You can use LanguageTool :
Open Source proof-reading software for English, French, German, Polish, and more than 20 other languages.
Finds many errors that a simple spell checker cannot detect and several grammar problems.
Available as standalone, Firefox add-on and LibreOffice/OpenOffice add-on.
You could take a look at IVONA Text to Speech. It's not free but it does meet all of your other requirements:
Multiple voices (with additional voices available)
Multiple languages (with additional languages available)
High quality (from my experience* anyway)
* One thing I will note, is that ...
You're actually asking two questions:
What is a good algorithm to determine what I think is the complexity of a sentence in the english language?
What is a program that applies this algorithm?
The first question is very hard to answer, the second one is quite easy as soon as the first one is answered.
A tool that applies various algorithms is the ...
The short answer - you will be better off finding a human translator.
Here is a long answer. Your task has two parts.
Convert handwritten Russian into a computer text in Russian.
Translate text from Russian to English.
The second step is relatively easy. A half decent translation can be done with Google Translate.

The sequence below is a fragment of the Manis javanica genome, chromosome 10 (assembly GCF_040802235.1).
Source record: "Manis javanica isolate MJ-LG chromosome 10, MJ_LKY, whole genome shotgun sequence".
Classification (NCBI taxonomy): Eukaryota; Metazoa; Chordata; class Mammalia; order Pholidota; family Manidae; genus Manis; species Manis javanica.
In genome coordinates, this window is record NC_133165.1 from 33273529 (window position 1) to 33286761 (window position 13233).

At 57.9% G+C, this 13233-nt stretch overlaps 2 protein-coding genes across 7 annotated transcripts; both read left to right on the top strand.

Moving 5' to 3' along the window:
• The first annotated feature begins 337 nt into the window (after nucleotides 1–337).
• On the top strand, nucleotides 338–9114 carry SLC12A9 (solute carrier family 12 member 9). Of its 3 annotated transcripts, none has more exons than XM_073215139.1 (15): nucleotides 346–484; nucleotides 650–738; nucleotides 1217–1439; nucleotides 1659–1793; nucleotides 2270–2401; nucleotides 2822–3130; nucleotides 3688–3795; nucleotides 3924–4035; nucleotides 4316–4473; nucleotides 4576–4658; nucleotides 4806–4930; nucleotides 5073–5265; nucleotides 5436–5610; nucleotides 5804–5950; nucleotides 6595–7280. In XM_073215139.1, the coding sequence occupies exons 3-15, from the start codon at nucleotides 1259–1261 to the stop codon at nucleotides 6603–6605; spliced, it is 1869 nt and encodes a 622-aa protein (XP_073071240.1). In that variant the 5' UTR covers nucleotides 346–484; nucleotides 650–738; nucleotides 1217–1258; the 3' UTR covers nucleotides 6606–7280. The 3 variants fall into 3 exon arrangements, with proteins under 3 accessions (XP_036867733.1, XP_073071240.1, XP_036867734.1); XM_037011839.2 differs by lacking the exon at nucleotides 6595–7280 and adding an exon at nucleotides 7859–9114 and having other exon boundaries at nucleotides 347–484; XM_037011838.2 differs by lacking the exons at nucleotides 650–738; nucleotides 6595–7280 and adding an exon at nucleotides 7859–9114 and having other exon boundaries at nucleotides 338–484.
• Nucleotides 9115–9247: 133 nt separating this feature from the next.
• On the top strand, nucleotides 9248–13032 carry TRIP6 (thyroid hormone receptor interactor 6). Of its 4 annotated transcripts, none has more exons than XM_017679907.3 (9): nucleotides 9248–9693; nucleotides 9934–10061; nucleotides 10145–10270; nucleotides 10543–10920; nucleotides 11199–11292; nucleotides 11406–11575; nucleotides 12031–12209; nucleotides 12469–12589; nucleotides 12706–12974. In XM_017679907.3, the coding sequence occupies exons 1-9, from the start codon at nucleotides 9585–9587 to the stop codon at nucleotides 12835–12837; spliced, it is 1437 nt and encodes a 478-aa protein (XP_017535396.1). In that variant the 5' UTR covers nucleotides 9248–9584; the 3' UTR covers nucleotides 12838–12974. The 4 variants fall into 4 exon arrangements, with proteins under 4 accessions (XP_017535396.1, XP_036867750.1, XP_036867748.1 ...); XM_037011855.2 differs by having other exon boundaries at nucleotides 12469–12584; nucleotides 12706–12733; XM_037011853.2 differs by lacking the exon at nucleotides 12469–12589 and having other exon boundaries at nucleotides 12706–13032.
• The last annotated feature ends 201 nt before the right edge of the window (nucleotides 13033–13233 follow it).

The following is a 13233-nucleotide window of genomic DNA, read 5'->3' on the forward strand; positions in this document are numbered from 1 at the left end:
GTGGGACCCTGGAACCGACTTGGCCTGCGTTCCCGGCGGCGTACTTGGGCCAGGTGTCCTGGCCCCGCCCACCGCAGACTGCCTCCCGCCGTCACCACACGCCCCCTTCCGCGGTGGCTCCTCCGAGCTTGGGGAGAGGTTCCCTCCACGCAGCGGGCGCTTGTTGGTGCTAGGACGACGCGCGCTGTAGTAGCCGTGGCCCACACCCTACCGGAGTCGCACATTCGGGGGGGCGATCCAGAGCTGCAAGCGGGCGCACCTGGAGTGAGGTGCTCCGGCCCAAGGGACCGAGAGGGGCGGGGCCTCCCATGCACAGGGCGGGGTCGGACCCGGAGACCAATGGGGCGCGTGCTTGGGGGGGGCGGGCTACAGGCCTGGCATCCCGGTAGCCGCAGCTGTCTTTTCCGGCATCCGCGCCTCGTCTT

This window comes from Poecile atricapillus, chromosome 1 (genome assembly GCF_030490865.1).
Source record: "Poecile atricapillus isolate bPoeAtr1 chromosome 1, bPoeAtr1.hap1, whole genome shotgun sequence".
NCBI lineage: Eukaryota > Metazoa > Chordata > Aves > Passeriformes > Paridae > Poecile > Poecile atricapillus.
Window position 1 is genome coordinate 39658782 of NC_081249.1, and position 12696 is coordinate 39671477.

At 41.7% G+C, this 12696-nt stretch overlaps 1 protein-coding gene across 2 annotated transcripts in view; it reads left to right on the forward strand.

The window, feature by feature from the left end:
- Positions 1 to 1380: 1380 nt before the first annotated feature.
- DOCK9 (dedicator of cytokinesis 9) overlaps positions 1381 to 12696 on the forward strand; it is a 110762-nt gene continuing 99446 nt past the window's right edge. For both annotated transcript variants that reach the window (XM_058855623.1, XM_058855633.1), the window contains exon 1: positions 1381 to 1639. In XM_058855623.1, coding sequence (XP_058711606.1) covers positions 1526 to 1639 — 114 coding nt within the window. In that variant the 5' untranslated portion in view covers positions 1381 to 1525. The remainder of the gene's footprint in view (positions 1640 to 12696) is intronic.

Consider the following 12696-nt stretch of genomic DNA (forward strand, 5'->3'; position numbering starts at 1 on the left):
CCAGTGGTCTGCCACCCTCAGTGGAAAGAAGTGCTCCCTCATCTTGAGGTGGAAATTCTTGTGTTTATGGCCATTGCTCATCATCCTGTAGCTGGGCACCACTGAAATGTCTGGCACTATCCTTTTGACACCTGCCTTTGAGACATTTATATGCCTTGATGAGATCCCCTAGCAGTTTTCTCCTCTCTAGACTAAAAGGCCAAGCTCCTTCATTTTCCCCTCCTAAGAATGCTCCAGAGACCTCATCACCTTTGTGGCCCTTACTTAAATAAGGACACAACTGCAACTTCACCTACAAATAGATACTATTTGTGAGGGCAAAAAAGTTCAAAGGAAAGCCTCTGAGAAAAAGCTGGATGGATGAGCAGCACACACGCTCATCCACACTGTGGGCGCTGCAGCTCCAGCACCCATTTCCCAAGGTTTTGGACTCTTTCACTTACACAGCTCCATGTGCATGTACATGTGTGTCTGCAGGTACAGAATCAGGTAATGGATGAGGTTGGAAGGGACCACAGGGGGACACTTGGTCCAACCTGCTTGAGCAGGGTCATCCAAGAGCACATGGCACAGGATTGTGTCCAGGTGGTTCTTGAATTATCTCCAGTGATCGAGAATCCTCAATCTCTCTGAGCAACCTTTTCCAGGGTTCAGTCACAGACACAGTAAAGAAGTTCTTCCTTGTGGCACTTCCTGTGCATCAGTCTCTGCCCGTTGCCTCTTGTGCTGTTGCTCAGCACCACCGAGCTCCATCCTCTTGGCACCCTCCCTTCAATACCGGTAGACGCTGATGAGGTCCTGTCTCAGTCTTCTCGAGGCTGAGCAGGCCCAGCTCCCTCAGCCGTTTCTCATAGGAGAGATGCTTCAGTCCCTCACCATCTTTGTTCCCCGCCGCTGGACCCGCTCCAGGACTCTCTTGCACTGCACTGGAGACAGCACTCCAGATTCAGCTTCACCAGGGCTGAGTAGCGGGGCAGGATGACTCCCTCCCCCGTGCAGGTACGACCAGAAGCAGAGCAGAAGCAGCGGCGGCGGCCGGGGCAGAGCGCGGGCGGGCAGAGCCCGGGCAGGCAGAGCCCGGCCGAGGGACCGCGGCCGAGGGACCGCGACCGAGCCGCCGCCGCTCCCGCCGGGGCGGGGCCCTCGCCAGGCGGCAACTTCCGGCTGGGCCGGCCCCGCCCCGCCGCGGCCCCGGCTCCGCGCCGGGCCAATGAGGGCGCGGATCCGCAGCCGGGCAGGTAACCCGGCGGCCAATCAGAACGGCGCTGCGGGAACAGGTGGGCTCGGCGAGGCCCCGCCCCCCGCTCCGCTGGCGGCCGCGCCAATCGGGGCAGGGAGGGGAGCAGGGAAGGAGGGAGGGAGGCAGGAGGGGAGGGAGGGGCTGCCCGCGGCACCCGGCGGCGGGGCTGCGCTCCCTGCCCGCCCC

However the first step is difficult to ...
Apache Tika can do that for 18 languages:
Danish, German, Estonian, Greek, English, Spanish, Finnish, French, Hungarian, Icelandic, Italian, Dutch, Norwegian, Polish, Portuguese, Russian, Swedish and Thai
the command on linux would be:
java -jar tika-app-1.18.jar -l filetodetect > detectedlangfile 2>/dev/null
I recommended AnkiDroid (disclaimer: I created it).
It is the Android version of Anki, a famous flashcards program.
You can enter all of the words you want.
Some dictionaries have some level of integration with it, which means that you can get automatic translations to have less writing to do for each flashcard, but frankly I never use it and always write ...
I have been using Artha now for a couple of years, and it is more than just a standard thesaurus.
It is both a dictionary as it provides the meaning(s) of entered queries, and a thesaurus because it provides synonyms, antonyms, derivatives plus a number of other relationships to your query. Even better, it allows you to follow paths through those ...
Oh, ow: no ox?
On a Linux system, it's standard to have a text file containing a list of English words, for the use of applications such as spell checkers. (Some spell checkers have their own list in a format that they can search faster than plain text.) A typical location is /usr/share/dict/words or /usr/share/misc/words or /usr/lib/dict/words or some such....